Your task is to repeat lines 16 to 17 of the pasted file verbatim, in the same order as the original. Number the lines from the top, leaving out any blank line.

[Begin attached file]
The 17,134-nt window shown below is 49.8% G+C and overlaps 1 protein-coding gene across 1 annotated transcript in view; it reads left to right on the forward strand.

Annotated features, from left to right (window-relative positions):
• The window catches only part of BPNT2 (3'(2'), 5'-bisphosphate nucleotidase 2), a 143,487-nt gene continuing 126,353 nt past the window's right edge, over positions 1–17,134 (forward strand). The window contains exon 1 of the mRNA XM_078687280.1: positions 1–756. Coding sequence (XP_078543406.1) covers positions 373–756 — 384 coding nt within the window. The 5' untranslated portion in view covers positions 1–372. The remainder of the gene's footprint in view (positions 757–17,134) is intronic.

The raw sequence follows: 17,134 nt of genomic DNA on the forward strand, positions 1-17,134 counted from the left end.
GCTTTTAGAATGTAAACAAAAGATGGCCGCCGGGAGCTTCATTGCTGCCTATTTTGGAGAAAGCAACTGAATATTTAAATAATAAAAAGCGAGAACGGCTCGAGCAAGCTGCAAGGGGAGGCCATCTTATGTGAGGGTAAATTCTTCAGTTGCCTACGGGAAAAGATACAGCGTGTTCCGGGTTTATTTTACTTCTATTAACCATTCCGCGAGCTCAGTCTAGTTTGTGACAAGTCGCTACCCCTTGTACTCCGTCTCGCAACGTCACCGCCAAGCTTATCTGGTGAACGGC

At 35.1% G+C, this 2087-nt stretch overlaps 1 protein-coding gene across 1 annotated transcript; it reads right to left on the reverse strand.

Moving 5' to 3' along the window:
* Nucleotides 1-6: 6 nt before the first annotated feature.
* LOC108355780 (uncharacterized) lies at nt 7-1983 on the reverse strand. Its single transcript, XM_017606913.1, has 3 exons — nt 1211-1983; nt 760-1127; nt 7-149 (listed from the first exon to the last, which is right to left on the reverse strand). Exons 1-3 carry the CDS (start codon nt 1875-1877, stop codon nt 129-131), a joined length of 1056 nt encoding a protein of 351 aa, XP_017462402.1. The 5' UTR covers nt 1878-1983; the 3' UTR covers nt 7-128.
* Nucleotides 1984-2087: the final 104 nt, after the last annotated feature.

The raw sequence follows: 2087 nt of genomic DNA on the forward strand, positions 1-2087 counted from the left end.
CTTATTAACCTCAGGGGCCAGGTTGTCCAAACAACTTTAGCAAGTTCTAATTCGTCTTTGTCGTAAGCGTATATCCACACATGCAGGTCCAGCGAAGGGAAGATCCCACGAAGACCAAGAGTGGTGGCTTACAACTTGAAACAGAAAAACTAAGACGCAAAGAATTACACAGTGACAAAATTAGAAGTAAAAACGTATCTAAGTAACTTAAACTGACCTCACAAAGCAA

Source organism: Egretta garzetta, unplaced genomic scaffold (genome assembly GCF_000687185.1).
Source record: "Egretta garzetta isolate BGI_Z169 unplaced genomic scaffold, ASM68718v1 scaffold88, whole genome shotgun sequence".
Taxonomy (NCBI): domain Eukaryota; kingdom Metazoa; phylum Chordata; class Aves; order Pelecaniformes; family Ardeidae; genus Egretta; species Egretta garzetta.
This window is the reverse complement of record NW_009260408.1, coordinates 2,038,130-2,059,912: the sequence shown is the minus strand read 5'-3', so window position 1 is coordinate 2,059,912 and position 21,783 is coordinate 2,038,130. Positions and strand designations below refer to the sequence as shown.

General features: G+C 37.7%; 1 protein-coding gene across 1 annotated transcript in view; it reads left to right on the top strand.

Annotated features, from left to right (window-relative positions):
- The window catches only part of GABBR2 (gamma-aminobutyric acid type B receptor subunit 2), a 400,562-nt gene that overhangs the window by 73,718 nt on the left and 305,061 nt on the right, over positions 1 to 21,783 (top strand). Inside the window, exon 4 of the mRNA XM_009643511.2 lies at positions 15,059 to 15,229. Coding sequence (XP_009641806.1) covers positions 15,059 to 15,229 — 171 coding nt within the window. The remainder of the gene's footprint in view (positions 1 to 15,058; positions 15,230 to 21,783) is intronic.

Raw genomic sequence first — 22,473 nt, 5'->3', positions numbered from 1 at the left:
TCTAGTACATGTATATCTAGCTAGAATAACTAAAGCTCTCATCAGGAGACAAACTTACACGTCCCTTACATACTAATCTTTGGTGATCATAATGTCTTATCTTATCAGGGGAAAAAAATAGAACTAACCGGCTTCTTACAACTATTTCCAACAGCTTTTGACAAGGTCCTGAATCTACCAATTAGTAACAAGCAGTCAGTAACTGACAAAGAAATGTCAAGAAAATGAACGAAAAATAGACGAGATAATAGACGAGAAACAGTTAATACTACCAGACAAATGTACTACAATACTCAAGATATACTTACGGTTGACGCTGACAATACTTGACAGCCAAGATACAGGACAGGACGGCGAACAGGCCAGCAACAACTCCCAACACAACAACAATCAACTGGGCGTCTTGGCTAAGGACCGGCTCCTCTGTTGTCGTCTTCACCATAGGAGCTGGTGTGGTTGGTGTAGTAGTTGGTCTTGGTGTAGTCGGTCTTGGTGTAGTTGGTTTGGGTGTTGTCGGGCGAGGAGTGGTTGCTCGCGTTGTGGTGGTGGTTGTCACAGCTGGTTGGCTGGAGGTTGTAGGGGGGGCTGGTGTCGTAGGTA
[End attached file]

This window is the reverse complement of record NW_009260408.1, coordinates 2,038,130-2,059,912: the sequence shown is the minus strand read 5'-3', so window position 1 is coordinate 2,059,912 and position 21,783 is coordinate 2,038,130. Positions and strand designations below refer to the sequence as shown.

General features: G+C 37.7%; 1 protein-coding gene across 1 annotated transcript in view; it reads left to right on the top strand.